Posted by gustav at 02:00AM, Wednesday, December 02nd, 2009
Christian Tetzlaff at NEC Jordan Hall, January 31, 2010
A great program and a human performance full of musicianship and drama...
I'm not sure I've ever before heard a recital of all unaccompanied works for violin. The program started, perhaps predictably, with some Bach -- the d minor partita and the C Major sonata. Hard to argue with those selections. In the d minor, Tetzlaff was initially having some (relatively benign) issues with intonation, and seemed unable to produce a big, hall-filling tone. He compensated for these issues by taking full advantage of the dynamic range he did have available, holding the audience on the edge of its collective seat with breathless pianissimo passage after pianissimo passage, and demonstrating a mastery of phrasing and rubato. Tetzlaff takes time when he needs to, but always in the service of the music. (Contrast this with, for instance, the couple times I've heard Gil Shaham perform live, where there are many extra-temporal passages, but they all seem inexplicable, and more evidence of a fundamental inability (or perhaps indifference) to play[ing] in time than some deep-seated musical interpretation.) There's an old saw to the effect that it's easy to get an audience to its feet playing loud music, but it takes true musicianship to do that with quiet passages; again and again, Tetzlaff was able to stop the passage of time, to highlight a key structural point, or a transition from major to minor mode, etc., playing almost inaudibly to a rapt audience. On top of this, in the d minor partita he very effectively demonstrated the dance roots of the forms of the various movements, his playing conveying a strong sense of rhythm and form. Right-hand articulation, generally, was very impressive, with some unorthodox but effective bowing choices; left hand work seemed muddled at times -- trills in particular were difficult to hear clearly -- but the fast passages were, for the most part, accurate and impressive. Tempi overall were faster than usual for this music, and the Chaconne, in particular, was spine-tingle-inducing. The close of the partita was extraordinary -- much quieter than I'm used to hearing, and with, again, a protracted, time-stopping final D.
The C Major sonata was excellent. The surfaciness of tone and lack of clarity I'd been hearing in the partita gave way to an open, ringing sound, with clear contrapuntal voicing and much-improved intonation. The opening movement sounded deceptively simple. The fugue was wonderful. Not as big a sound as I might have expected, but expressive enough in the passage-work, and deliberately voiced. Timing again was exemplary, and the combination of that, the contrapuntal articulation, and the ringing chord- and passage-work was sublime. The final movement was, I think, faster than I've ever heard this on record. Evidently, he'd warmed up since the opening of the concert! Tetzlaff finished a couple of the movements from the Bach pieces with some ornamentation, combined with showman-like gestures. The audience, in response, twittered appreciatively. This was a crowd that knew these pieces well, and responded to such evidence of humor with relief, after the intensity of these ür-works of violin repertoire.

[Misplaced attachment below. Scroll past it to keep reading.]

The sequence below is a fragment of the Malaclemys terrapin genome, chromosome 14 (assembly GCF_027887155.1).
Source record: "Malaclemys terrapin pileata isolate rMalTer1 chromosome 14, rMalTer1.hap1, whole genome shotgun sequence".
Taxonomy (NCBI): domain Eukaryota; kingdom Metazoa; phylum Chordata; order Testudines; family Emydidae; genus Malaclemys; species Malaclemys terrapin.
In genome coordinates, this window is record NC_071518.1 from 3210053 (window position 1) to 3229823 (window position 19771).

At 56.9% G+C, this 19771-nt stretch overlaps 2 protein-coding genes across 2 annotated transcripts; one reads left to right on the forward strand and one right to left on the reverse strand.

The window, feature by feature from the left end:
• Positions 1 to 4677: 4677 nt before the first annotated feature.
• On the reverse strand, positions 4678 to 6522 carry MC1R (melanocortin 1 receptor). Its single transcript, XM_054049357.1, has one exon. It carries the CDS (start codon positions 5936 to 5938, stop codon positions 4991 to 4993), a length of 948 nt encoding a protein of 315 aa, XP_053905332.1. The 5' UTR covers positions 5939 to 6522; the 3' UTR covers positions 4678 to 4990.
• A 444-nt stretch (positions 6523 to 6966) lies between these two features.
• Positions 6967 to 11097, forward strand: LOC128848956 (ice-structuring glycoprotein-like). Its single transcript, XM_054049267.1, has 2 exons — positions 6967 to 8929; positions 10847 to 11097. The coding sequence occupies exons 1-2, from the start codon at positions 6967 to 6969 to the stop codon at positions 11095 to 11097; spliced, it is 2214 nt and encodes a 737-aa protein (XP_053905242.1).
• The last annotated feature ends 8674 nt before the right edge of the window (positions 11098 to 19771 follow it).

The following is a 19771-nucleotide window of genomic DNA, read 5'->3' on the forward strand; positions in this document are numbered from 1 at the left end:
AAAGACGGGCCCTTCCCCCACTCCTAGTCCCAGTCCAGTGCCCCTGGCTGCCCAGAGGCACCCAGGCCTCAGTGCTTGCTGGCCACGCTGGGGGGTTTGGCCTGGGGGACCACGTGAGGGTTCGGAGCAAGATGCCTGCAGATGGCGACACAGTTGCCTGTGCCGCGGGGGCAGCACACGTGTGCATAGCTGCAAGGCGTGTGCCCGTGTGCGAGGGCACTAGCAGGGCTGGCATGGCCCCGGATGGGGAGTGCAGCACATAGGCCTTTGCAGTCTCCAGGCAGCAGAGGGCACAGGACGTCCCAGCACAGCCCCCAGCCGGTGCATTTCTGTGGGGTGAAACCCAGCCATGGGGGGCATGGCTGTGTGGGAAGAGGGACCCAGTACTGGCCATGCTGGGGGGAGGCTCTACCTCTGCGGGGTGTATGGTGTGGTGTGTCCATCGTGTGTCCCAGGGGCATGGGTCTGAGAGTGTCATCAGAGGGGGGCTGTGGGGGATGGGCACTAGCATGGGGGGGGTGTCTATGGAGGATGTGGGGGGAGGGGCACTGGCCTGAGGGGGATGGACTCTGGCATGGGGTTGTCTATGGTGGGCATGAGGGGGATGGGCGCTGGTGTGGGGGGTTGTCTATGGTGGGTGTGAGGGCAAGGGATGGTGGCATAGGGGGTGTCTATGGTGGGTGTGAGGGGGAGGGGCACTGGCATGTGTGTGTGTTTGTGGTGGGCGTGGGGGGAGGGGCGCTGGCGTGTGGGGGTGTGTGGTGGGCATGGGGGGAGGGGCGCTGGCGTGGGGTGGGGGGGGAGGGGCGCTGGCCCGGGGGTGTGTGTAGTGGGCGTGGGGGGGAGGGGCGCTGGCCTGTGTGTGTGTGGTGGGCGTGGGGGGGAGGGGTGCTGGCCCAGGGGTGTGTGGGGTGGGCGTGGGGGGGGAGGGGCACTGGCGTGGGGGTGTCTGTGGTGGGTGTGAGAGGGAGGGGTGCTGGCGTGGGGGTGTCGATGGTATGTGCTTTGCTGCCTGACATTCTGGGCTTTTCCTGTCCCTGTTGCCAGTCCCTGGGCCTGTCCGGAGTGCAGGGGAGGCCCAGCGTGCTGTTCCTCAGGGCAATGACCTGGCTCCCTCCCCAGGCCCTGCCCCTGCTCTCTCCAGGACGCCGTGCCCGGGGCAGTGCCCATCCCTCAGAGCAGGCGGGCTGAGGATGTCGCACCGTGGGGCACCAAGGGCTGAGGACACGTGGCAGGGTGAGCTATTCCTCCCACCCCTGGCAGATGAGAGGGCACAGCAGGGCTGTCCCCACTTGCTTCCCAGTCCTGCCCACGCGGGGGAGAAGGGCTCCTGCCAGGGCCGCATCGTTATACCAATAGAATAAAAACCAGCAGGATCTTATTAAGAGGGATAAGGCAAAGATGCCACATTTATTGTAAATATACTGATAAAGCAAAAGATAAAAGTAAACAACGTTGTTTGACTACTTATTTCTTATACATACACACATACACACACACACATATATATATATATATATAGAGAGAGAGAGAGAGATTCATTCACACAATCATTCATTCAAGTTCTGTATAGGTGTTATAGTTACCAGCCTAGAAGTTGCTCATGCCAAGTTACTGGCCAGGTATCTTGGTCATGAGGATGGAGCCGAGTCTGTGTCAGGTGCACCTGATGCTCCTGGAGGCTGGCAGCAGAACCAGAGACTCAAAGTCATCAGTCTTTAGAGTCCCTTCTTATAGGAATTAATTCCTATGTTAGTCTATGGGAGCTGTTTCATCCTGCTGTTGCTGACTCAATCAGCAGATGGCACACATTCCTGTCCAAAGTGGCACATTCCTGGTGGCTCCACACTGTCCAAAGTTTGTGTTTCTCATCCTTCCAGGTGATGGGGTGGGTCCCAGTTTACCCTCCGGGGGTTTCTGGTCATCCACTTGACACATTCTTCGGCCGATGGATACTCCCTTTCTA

After the intermission came four movements from Gyorgy Kurtag pieces. I've not heard these before; my impression is of Webern-style brevity, and a largely similar-sounding harmonic language, though, admittedly, with a lot more notes in some of them than any Webern piece short of an opera. This music didn't involve any extended technique, but was inarguably 20th Century-sounding, and, like most Webern, somewhat bleak; unlike my image of stereotypical Webern, this was also quite virtuosic and violinistic, with its share of quick, high chords.
Next was the g minor Ysaye. This was, I think, the most intellectually impressive of the pieces on the program. I hadn't before realized that this seems to quote the first 5 notes of the inversion of the subject from the Bach C Major fugue. (Obviously, the Ysaye sonatas reference the Bach unaccompanied pieces in myriad other ways, as well.) Here Tetzlaff demonstrated that he *can* produce a "big," glorious sound on the quadruple-stop chords. Even more so than in the Bach, he used timing to highlight important structural divisions; there was one point in, I think, the third movement, where he finished a long, virtuosic, chromatic/modulatory passage -- then paused, all of us in the audience waiting breathless -- before diving into the truly otherworldly-sounding whole-tone scale passage that followed. Ysaye's sonatas must have sounded as though they breathed the airs of other planets, when they were new.